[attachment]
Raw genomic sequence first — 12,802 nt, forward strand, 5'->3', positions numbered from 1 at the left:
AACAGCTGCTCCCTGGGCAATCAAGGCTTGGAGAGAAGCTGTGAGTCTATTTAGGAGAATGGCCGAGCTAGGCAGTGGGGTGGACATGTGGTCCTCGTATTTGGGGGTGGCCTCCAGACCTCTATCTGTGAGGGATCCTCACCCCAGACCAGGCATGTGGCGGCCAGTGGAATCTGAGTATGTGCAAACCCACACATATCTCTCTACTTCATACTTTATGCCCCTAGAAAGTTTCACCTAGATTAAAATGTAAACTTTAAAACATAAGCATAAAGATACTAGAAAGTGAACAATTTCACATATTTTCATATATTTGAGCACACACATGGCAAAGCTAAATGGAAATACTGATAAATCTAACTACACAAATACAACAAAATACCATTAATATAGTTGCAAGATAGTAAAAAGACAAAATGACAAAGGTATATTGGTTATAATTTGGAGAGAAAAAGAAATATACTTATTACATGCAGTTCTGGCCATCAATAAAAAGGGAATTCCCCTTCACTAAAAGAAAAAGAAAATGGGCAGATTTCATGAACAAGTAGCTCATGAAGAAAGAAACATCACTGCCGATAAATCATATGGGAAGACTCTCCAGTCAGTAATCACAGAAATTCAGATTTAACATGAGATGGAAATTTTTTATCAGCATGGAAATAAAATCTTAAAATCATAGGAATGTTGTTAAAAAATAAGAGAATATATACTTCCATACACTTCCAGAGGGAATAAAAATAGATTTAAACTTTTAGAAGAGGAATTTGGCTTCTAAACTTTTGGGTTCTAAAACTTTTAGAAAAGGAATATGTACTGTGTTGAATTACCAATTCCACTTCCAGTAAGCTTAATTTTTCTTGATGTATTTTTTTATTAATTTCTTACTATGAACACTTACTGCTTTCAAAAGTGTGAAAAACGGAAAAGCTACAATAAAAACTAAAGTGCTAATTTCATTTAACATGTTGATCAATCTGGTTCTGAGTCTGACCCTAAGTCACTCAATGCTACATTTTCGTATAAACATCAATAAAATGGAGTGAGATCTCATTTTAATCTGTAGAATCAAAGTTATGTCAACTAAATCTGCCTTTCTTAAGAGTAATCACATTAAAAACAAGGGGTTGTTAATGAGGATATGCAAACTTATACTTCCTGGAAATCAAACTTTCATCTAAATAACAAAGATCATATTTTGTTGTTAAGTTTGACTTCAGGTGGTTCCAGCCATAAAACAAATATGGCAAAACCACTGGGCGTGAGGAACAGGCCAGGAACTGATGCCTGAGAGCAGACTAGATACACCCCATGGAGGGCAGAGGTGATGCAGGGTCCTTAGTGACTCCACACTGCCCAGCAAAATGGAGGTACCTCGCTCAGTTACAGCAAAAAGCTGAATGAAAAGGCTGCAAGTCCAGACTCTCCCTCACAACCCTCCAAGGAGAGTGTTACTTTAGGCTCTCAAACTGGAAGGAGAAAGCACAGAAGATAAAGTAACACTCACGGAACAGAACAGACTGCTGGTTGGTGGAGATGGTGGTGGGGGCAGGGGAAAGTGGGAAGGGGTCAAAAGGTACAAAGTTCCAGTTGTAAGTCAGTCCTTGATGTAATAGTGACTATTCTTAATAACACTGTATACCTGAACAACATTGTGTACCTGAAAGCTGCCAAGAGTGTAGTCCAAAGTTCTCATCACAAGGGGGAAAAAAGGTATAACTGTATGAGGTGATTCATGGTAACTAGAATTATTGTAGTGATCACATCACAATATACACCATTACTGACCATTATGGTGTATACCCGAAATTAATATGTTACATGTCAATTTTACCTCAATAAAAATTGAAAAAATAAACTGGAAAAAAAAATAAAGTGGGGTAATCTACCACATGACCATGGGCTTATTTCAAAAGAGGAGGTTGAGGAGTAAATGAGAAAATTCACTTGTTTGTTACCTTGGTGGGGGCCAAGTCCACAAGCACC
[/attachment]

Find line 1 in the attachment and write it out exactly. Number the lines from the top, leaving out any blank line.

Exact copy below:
Raw genomic sequence first — 12,802 nt, forward strand, 5'->3', positions numbered from 1 at the left: